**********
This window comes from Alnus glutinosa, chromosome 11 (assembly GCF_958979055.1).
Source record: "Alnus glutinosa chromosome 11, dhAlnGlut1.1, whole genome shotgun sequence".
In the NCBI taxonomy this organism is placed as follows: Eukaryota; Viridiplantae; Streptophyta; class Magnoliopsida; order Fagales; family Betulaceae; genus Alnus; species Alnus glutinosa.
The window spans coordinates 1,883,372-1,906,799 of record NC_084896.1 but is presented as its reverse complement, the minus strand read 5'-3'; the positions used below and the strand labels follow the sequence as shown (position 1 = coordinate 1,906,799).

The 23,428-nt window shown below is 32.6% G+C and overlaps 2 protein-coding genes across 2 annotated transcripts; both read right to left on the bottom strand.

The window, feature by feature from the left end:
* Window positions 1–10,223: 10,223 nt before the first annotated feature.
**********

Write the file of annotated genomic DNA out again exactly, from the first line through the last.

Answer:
This window comes from Alnus glutinosa, chromosome 11 (assembly GCF_958979055.1).
Source record: "Alnus glutinosa chromosome 11, dhAlnGlut1.1, whole genome shotgun sequence".
In the NCBI taxonomy this organism is placed as follows: Eukaryota; Viridiplantae; Streptophyta; class Magnoliopsida; order Fagales; family Betulaceae; genus Alnus; species Alnus glutinosa.
The window spans coordinates 1,883,372-1,906,799 of record NC_084896.1 but is presented as its reverse complement, the minus strand read 5'-3'; the positions used below and the strand labels follow the sequence as shown (position 1 = coordinate 1,906,799).

The 23,428-nt window shown below is 32.6% G+C and overlaps 2 protein-coding genes across 2 annotated transcripts; both read right to left on the bottom strand.

The window, feature by feature from the left end:
* Window positions 1–10,223: 10,223 nt before the first annotated feature.